Alertness is studied by using an infrequent cue (in most cases a tone) before the imperative stimulus. We study various aspects of alertness. For example, we examine whether effects of alertness can be dissociated from effects of temporal orienting of attention and the relationship between alertness and executive control.  

We have recently received a grant from the German-Israel Foundation (GIF) to study the role of the pulvinar in cognitive control. The grant title is: Cortical and subcortical contributions to cognitive control. Our German partners are:  Prof. Peter Weiss-Blankenhorn, Prof. Gereon Fink and Dr. Simone Vossel from the Institute of Medicine Forschungszentrum, Juelich.


Selected publications

Gabay, S., Henik, A., & Gradstein, L. (2010).Ocular motor ability and covert attention in patients with uane Retraction Syndrome.Neuropsychologia, 48, 3102-3109.

Goldfarb, L., Aisenberg, D., & Henik, A. (2011). Think the thought, walk the walk—social priming reduces the Stroop effect. Cognition, 118, 193-200.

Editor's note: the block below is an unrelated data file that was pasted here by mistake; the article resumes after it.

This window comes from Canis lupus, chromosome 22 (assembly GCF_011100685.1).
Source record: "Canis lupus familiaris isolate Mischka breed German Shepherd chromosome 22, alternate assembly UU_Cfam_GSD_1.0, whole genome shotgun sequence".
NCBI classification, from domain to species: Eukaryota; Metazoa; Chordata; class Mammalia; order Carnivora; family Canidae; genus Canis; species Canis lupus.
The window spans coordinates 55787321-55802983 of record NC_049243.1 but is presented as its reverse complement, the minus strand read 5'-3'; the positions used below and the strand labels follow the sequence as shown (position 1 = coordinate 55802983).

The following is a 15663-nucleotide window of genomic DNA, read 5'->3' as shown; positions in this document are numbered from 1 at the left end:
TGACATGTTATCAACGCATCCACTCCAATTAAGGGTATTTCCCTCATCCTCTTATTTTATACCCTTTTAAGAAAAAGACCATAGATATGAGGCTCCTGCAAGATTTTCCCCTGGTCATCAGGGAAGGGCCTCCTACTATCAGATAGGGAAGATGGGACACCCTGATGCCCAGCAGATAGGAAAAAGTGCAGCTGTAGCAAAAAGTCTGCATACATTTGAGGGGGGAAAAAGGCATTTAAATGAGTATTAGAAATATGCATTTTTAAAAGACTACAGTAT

Weinbach, N., & Henik, A. (2011). Phasic alertness can modulate executive control by enhancing global processing of visual stimuli. Cognition, 121, 454-458.

Aisenberg, D., & Henik, A. (2012). Stop being neutral – Simon takes control! The Quarterly Journal of Experimental Psychology, 65, 295-304.

Gabay, S., Avni, D., & Henik, A. (in press). Reflexive orienting by central arrows: Evidence from the inattentional blindness task. Psychonomic Bulletin & Review.

Klanthroff, E., Goldfarb, L., & Henik A. (in press).Evidence for interaction between the stop-signal and the Stroop task conflict.Journal of Experimental Psychology: Human Perception and Performance.

Weinbach, N., & Henik, A. (in press). The relationship between alertness and executive control.Journal of Experimental Psychology: Human Perception and Performance.